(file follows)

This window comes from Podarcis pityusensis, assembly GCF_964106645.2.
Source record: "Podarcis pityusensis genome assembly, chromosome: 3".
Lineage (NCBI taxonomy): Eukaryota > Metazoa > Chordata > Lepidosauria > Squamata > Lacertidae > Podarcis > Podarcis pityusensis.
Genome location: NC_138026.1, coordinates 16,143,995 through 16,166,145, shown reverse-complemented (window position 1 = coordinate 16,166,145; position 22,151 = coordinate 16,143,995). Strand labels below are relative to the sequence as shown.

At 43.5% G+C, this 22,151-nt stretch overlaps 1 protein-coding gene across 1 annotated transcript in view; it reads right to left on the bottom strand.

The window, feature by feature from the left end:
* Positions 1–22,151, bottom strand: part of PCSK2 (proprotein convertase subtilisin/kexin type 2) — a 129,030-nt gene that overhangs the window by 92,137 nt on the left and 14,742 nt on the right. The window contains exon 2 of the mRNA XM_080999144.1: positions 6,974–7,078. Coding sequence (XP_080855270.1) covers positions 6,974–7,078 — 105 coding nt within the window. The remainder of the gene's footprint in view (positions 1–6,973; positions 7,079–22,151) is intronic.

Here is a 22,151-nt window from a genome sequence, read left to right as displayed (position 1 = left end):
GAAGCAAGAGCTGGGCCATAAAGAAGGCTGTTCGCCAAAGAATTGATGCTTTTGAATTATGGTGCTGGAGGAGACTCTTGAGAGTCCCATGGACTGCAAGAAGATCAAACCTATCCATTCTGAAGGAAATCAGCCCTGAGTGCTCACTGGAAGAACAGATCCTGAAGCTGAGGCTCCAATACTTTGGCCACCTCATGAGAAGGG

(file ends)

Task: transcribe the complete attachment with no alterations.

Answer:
This window comes from Podarcis pityusensis, assembly GCF_964106645.2.
Source record: "Podarcis pityusensis genome assembly, chromosome: 3".
Lineage (NCBI taxonomy): Eukaryota > Metazoa > Chordata > Lepidosauria > Squamata > Lacertidae > Podarcis > Podarcis pityusensis.
Genome location: NC_138026.1, coordinates 16,143,995 through 16,166,145, shown reverse-complemented (window position 1 = coordinate 16,166,145; position 22,151 = coordinate 16,143,995). Strand labels below are relative to the sequence as shown.

At 43.5% G+C, this 22,151-nt stretch overlaps 1 protein-coding gene across 1 annotated transcript in view; it reads right to left on the bottom strand.

The window, feature by feature from the left end:
* Positions 1–22,151, bottom strand: part of PCSK2 (proprotein convertase subtilisin/kexin type 2) — a 129,030-nt gene that overhangs the window by 92,137 nt on the left and 14,742 nt on the right. The window contains exon 2 of the mRNA XM_080999144.1: positions 6,974–7,078. Coding sequence (XP_080855270.1) covers positions 6,974–7,078 — 105 coding nt within the window. The remainder of the gene's footprint in view (positions 1–6,973; positions 7,079–22,151) is intronic.

Here is a 22,151-nt window from a genome sequence, read left to right as displayed (position 1 = left end):
GAAGCAAGAGCTGGGCCATAAAGAAGGCTGTTCGCCAAAGAATTGATGCTTTTGAATTATGGTGCTGGAGGAGACTCTTGAGAGTCCCATGGACTGCAAGAAGATCAAACCTATCCATTCTGAAGGAAATCAGCCCTGAGTGCTCACTGGAAGAACAGATCCTGAAGCTGAGGCTCCAATACTTTGGCCACCTCATGAGAAGGG